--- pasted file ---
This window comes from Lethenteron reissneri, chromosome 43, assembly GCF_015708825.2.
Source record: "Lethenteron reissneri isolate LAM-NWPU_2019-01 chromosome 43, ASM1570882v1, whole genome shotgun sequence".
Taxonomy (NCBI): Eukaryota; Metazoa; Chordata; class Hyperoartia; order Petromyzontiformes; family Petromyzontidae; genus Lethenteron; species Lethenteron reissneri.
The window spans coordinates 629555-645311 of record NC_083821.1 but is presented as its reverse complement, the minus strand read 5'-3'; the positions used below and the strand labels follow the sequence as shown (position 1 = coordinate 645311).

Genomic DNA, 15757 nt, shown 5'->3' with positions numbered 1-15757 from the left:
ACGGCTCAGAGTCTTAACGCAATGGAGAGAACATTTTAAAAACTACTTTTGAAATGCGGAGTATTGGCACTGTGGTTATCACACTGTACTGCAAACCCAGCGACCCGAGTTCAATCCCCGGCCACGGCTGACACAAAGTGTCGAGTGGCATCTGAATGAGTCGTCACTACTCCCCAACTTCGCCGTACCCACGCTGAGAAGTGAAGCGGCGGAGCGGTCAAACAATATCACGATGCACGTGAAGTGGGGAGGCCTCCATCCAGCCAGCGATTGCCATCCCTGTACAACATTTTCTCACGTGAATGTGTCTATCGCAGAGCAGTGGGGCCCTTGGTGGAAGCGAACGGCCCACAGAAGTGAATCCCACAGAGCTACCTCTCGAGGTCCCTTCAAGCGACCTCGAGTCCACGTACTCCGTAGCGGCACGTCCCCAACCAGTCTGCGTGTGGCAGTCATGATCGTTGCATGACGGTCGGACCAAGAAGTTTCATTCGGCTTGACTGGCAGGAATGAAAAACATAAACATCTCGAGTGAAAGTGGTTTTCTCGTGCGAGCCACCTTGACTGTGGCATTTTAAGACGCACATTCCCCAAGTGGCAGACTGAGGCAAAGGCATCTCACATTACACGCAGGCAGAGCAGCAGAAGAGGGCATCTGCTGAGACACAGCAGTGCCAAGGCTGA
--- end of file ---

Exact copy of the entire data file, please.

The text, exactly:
This window comes from Lethenteron reissneri, chromosome 43, assembly GCF_015708825.2.
Source record: "Lethenteron reissneri isolate LAM-NWPU_2019-01 chromosome 43, ASM1570882v1, whole genome shotgun sequence".
Taxonomy (NCBI): Eukaryota; Metazoa; Chordata; class Hyperoartia; order Petromyzontiformes; family Petromyzontidae; genus Lethenteron; species Lethenteron reissneri.
The window spans coordinates 629555-645311 of record NC_083821.1 but is presented as its reverse complement, the minus strand read 5'-3'; the positions used below and the strand labels follow the sequence as shown (position 1 = coordinate 645311).

Genomic DNA, 15757 nt, shown 5'->3' with positions numbered 1-15757 from the left:
ACGGCTCAGAGTCTTAACGCAATGGAGAGAACATTTTAAAAACTACTTTTGAAATGCGGAGTATTGGCACTGTGGTTATCACACTGTACTGCAAACCCAGCGACCCGAGTTCAATCCCCGGCCACGGCTGACACAAAGTGTCGAGTGGCATCTGAATGAGTCGTCACTACTCCCCAACTTCGCCGTACCCACGCTGAGAAGTGAAGCGGCGGAGCGGTCAAACAATATCACGATGCACGTGAAGTGGGGAGGCCTCCATCCAGCCAGCGATTGCCATCCCTGTACAACATTTTCTCACGTGAATGTGTCTATCGCAGAGCAGTGGGGCCCTTGGTGGAAGCGAACGGCCCACAGAAGTGAATCCCACAGAGCTACCTCTCGAGGTCCCTTCAAGCGACCTCGAGTCCACGTACTCCGTAGCGGCACGTCCCCAACCAGTCTGCGTGTGGCAGTCATGATCGTTGCATGACGGTCGGACCAAGAAGTTTCATTCGGCTTGACTGGCAGGAATGAAAAACATAAACATCTCGAGTGAAAGTGGTTTTCTCGTGCGAGCCACCTTGACTGTGGCATTTTAAGACGCACATTCCCCAAGTGGCAGACTGAGGCAAAGGCATCTCACATTACACGCAGGCAGAGCAGCAGAAGAGGGCATCTGCTGAGACACAGCAGTGCCAAGGCTGA